Food Health

Anti-aging foods that scientist agree on

At the moment, the countries with the highest life expectancy are Monaco, Singapore, and Japan. Several factors are in play. They include a country’s GDP, their access to healthcare and the cultural lifestyle. The high quality of life experienced in these nations allows them to eat healthy meals.

The media has been notorious for praising ‘superfoods.’ These classifications of foods end up influencing people only to eat certain foods. The problem, however, is that emphasizing these foods, according to nutritionists, causes lack of a balanced diet. That, according to them, is what constitutes the body’s longevity. Beauty PR companies have been known to champion brands that advocate for healthy living.

Below are some of the foods that research has shown can protect against a range of diseases. When looking at this list, bear in mind that they should be eaten in recommended dietary quantities and with other equally nutritious food groups. Paired with an all-around healthy lifestyle, you can comfortably live well into old age.

Soybeans and Tofu

These have been a staple in Asian cuisine for many generations. They are served as edamame and have been gaining popularity in the Western world. Soybeans can be in snack form or added to a wide variety of dishes. You’ll probably find them in soups, rice-based means or cooked with seasoning on their own.

In general, beans are known to be rich in a type of phytoestrogen known as isoflavones. They are known for their anti-inflammatory, antimicrobial, anti-cancer and antioxidant properties. Beans fight microbes, slow down cellular aging and as per some researchers, protect against specific cancer types.

Other forms with equal benefits are tofu which is made of soybean curds and looks like white cheese. They are high in iron, manganese, calcium, phosphorus, copper, zinc, magnesium and selenium. These all keep teeth and bones healthy. Tofu also makes you fuller for longer, thus preventing overeating.

Cruciferous vegetables

Examples of these plants are cauliflower, Brussels sprouts, broccoli, bokchoy, kale cabbage, radish and other leafy green vegetables. Cruciferous vegetables are high in vitamins, carotenoids, and minerals. They also contain glucosinolates, which is what gives the plant its color. These substances have been seen to regulate inflammation and the body’s stress response and slow down cognitive decline. Of course, they are also an excellent source of fiber and regulate sugar levels in the blood and diminish fat absorption.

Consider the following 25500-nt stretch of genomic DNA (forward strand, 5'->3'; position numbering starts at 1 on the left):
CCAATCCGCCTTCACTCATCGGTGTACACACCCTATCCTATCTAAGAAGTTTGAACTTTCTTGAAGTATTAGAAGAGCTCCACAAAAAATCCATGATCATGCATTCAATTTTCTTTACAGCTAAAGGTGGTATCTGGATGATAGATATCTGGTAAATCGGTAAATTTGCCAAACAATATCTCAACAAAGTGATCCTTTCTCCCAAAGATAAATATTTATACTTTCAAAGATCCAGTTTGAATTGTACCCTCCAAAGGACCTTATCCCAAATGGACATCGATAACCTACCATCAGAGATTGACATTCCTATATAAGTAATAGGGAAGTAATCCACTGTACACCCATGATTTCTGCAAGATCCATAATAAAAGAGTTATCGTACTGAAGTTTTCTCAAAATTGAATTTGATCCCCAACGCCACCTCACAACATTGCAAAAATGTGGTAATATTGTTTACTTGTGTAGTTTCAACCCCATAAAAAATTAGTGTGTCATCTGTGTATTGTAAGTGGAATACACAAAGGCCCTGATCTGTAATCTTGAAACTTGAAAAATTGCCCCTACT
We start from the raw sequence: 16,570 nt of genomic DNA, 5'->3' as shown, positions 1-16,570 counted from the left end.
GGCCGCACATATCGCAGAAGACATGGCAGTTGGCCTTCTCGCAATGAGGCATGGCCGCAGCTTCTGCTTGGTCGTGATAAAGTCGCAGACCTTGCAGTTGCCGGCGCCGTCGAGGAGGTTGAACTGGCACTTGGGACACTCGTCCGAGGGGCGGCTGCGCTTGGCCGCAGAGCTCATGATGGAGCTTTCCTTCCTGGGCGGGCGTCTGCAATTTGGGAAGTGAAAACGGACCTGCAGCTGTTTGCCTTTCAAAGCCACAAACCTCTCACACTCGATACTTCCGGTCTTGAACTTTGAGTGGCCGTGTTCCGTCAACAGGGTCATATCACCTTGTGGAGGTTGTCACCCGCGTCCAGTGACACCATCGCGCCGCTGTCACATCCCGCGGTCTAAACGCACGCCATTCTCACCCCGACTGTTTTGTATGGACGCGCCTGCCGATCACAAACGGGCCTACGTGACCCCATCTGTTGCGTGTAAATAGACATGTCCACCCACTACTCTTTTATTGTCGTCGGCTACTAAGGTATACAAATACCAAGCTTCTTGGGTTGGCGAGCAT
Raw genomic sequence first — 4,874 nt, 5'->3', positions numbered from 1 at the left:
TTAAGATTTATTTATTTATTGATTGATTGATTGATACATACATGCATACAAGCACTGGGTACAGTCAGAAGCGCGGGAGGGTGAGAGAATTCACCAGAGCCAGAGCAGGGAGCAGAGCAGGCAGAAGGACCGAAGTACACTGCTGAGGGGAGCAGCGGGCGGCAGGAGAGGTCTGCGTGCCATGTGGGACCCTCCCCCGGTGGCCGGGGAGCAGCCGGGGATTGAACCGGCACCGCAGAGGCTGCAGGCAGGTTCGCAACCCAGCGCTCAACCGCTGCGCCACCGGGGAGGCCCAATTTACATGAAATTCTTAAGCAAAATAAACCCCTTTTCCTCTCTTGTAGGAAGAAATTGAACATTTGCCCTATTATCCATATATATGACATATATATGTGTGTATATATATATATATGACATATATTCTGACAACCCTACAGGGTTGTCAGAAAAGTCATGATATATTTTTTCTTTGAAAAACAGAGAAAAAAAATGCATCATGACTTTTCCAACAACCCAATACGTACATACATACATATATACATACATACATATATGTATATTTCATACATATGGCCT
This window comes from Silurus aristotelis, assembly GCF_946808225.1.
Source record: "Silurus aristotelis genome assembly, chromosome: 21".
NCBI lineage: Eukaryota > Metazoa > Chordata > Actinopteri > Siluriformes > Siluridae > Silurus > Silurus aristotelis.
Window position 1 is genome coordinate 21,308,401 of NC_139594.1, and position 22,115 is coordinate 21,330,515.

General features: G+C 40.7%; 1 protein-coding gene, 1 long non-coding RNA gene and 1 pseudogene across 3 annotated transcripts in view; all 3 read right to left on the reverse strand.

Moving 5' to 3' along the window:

An excellent alternative animal protein source is fish, especially salmon. This is because red meat and poultry could harm your health in the long run. Fish helps reduce blemishes, dry spots and keep the skin supple. The omega-3 fatty acids help strengthen the skin cell membranes, protecting it from sun damage. It’s also beneficial for eyesight, brain health and keeps off cognitive decline.

Amino acids also help repair damage and rebuild cells. Research shows that salmon could potentially protect one’s cognitive health. The high potassium content in salmon could prevent the onset of heart disease, recent studies show. The selenium in fish contributes to thyroid gland health which regulates hormonal activity and plays a role in the metabolic processes.


Though not food, it would be unwise not to up your intake as you get older. Besides, our bodies are mostly made of water. People who are chronically dehydrated get fatigued more easily; have a hard time thinking clearly, and the skin (and cells) is wrinkled. Water flushes out toxins that may cause premature aging of the skin. Complaints of fatigue, mild headache or constipation are signs of dehydration.